She got in touch with a distant cousin who owned a little French bistro in the Berkshires, and offered to do kitchen work for free during foliage season – the area’s busiest time of year. For four months, Slesinger lived off of the security deposit from her Brooklyn apartment, and found work in a cheese shop on her days off from the restaurant.
The staff helped her find a place to stay, and the chef slipped her hamburgers at the end of the night, knowing she couldn’t afford groceries.
“I chilled out a little bit. The environment and the workspace were totally new to me. I almost had to shut my brain off to be able to tune in, learn so much new stuff and work as quickly as they have to. It was a very small kitchen and I felt a little like a baby bird.”
After four months of lying low in the mountains, Slesinger got a phone call about a project back in Washington. An attorney was looking to open a grilled cheese-centric restaurant. He needed a cheese consultant, and he’d seen Slesinger recognized by Zagat. And like that, Slesinger moved back to Washington and set about helping open GCDC Grilled Cheese Bar.
After eight months of helping get GCDC up and running, she left to become the fromager at Blue Duck Tavern – one of Washington’s finest restaurants – in the Park Hyatt Hotel. There, she had free reign over the restaurant’s cheese and charcuterie from her own station in the middle of the dining room.
During her tenure at Blue Duck Tavern, the restaurant earned a Michelin star. And as a Hyatt employee, Slesinger enjoyed health insurance and vacation days, both of which are conspicuously absent across the rest of the industry. By then, she was well-acquainted with the food industry’s toxic culture and neglect toward its laborers.
She didn’t want to open a cheese shop and struggle to pay employees $12 per hour. She didn’t want to work the line, she didn’t want to try and become a chef. Feeling frustrated and maybe even a little burned out, Slesinger started considering graduate school.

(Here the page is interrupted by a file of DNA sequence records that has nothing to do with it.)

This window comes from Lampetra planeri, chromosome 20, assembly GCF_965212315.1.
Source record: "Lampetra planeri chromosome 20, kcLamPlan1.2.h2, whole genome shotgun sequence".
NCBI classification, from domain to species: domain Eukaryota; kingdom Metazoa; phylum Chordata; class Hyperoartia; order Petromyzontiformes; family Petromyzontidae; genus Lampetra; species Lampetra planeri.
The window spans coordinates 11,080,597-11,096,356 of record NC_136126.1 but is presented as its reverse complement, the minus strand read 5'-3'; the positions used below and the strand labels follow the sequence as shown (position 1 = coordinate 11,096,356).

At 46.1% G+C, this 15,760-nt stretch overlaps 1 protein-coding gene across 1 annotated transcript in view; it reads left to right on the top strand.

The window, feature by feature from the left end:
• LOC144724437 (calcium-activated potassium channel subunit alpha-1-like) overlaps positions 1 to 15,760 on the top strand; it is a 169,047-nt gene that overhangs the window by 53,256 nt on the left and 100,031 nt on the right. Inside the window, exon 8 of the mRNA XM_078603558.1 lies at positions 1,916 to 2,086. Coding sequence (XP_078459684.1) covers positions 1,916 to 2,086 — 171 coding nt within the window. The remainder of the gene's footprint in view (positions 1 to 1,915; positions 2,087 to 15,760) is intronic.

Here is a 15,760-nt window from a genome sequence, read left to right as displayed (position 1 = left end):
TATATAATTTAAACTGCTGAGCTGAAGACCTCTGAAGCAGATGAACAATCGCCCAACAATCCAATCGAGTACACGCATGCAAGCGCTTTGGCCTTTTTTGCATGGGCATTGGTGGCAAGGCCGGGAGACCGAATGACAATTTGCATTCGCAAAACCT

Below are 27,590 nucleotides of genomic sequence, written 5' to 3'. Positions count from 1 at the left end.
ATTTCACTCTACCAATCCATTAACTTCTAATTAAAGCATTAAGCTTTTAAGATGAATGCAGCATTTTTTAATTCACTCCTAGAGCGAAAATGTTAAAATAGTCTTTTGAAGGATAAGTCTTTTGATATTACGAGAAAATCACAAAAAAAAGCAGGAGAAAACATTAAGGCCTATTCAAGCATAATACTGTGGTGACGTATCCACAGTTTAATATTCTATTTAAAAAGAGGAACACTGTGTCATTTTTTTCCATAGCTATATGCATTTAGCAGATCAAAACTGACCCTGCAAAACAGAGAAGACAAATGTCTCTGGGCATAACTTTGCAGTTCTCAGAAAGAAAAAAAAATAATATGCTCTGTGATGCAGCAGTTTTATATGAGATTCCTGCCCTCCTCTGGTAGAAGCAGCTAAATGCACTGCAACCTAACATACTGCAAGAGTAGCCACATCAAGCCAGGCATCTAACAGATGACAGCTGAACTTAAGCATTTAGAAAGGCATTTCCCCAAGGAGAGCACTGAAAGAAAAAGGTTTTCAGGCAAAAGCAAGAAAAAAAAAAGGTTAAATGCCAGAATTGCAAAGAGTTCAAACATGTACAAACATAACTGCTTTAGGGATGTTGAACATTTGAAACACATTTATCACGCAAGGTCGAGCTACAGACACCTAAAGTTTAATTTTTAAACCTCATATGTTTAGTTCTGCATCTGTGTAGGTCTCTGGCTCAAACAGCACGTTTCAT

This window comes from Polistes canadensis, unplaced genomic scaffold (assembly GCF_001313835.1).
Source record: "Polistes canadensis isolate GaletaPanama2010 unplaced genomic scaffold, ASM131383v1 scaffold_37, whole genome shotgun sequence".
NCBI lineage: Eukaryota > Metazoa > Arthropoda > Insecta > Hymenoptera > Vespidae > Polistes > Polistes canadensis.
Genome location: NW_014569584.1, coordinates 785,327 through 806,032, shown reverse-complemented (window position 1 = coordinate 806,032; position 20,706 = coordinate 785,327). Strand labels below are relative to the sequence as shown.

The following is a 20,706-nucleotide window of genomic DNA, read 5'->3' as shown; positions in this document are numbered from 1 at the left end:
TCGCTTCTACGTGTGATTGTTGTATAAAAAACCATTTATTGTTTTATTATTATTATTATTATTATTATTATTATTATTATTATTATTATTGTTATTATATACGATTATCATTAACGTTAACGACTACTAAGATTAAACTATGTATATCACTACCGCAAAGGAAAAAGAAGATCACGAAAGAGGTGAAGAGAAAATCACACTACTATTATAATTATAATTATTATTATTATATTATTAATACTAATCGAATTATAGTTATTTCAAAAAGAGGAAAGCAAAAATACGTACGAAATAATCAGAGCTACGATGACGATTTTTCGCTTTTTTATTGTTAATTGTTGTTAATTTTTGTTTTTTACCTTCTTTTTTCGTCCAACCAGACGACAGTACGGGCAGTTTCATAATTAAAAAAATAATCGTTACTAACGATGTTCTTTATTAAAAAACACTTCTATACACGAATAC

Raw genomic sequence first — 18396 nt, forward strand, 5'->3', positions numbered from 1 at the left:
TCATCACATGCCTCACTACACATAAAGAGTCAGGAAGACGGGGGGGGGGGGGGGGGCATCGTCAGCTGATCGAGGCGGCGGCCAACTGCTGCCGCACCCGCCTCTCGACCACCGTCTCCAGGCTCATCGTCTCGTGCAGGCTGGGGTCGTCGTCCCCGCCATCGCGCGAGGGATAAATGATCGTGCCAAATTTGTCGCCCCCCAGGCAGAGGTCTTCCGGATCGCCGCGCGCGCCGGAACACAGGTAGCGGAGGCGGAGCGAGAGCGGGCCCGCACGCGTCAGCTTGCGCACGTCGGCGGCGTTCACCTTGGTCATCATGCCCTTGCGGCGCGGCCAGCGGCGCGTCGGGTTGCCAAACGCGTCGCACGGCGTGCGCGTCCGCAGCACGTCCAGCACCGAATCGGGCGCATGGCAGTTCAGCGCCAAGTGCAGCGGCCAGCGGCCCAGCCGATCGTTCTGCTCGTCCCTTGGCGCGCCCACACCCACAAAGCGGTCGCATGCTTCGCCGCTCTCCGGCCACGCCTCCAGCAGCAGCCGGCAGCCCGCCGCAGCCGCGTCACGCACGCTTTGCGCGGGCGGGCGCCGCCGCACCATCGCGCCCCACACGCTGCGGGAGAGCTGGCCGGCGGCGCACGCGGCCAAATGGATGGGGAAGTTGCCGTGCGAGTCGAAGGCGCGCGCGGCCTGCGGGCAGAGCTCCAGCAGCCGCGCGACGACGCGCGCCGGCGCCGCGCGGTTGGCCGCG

“Chatham had just started the MBA + M.A. in Food Studies program. Once I found out about it, I applied within two weeks, and I decided I was going two weeks after that. I didn’t apply anywhere else. Chatham appealed to me because it was obvious that they saw the connection between business studies and food studies.”
During her time in the program, Slesinger took a design course at Carnegie Mellon University through the reciprocity program. Two tenets of design thinking, she learned, are iterative work and failing fast – both of which are integral in kitchen work. She also worked at a Pittsburgh restaurant that afforded her the opportunity to take what she’d been learning directly to the staff.
“I had this restaurant community that was all recently unemployed people. I worked with the dishwasher, porter, bartender, cook, manager, server, and just tried to teach them about what design thinking is to see if it’s something that’s useful to them. They became my subject group for my thesis.”
Slesinger credits Alice Julier, director of Chatham’s Food Studies program, for helping her adjust to graduate school, critiquing her work, and busting open some of Slesinger’s preconceived notions about academia. “She confirmed so many feelings that I was having that I didn’t have the right tools, I hadn’t [read] the right studies or researchers. I didn’t know who to cite, who was originating these ideas. And she helped me through all of that. And then the MBA was just a no-brainer,” Slesinger says.
“IF YOU CAN GIVE SOMEONE A TOOL, OR AN EXERCISE, OR A METHOD, OR A FRAMEWORK THAT WILL MAYBE CHANGE ONE PIECE OF HOW AN ENTIRE BUSINESS WORKS, OR AN ENTIRE KITCHEN WORKS, THEN THAT LITTLE ENTRY AND THOSE LITTLE CHANGES ARE WHAT WILL TO LEAD TO BIG CULTURAL CHANGES.”
In her new role at MAYA, Slesinger is tackling problems in everything from transportation and food to company structures and space. Her colleagues are researchers, strategists and engineers of all sorts, and she’s grateful to be working on addressing big problems.
“MAYA is full of very smart, creative people who are open and generous in the way that the best kitchens are,” she said. “They are excited to show you things, and are always curious. I’m like a baby bird again, you know? It’s just a different kitchen.”